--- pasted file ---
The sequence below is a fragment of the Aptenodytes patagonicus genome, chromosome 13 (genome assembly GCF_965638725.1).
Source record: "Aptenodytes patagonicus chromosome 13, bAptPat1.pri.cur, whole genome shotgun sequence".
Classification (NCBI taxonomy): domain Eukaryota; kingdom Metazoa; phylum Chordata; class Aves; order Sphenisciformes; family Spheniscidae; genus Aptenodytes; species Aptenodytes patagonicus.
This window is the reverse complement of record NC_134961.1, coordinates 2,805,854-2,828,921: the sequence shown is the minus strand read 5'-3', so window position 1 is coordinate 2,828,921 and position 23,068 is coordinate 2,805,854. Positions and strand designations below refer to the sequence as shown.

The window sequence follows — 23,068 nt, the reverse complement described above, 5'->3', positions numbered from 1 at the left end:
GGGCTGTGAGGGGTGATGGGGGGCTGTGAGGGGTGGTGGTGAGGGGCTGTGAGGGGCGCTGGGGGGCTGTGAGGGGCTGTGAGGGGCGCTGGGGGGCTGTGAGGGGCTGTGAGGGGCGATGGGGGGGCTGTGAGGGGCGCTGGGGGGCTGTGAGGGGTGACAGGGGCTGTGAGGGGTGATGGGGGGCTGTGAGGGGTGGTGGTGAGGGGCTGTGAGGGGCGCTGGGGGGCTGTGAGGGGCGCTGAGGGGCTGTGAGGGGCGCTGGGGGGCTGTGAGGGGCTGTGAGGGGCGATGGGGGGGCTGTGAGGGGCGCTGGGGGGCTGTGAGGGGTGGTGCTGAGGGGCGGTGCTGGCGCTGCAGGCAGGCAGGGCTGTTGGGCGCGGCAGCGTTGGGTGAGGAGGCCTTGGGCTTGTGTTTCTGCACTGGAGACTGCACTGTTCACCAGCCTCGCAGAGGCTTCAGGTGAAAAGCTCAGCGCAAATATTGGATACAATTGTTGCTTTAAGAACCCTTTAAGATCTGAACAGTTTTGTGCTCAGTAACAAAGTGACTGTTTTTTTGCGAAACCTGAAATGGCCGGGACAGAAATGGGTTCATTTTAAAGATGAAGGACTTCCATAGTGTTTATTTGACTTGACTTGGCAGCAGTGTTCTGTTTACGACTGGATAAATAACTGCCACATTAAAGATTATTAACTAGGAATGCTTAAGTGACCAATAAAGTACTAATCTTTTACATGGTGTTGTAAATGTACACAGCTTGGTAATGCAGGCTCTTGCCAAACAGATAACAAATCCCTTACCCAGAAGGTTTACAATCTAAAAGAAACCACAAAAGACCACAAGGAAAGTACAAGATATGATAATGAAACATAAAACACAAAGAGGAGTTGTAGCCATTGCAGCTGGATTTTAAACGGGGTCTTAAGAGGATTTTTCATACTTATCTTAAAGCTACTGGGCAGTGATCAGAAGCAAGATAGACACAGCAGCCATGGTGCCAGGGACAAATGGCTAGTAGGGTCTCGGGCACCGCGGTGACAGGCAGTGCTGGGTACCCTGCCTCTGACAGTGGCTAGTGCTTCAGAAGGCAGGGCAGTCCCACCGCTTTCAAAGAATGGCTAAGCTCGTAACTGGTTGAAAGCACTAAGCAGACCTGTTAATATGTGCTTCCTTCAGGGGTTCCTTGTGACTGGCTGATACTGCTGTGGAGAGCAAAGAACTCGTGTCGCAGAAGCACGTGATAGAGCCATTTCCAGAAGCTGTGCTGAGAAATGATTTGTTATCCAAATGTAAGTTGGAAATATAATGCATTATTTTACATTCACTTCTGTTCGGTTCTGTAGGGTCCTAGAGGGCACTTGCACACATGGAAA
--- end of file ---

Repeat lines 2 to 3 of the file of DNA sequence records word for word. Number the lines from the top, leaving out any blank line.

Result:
Source record: "Aptenodytes patagonicus chromosome 13, bAptPat1.pri.cur, whole genome shotgun sequence".
Classification (NCBI taxonomy): domain Eukaryota; kingdom Metazoa; phylum Chordata; class Aves; order Sphenisciformes; family Spheniscidae; genus Aptenodytes; species Aptenodytes patagonicus.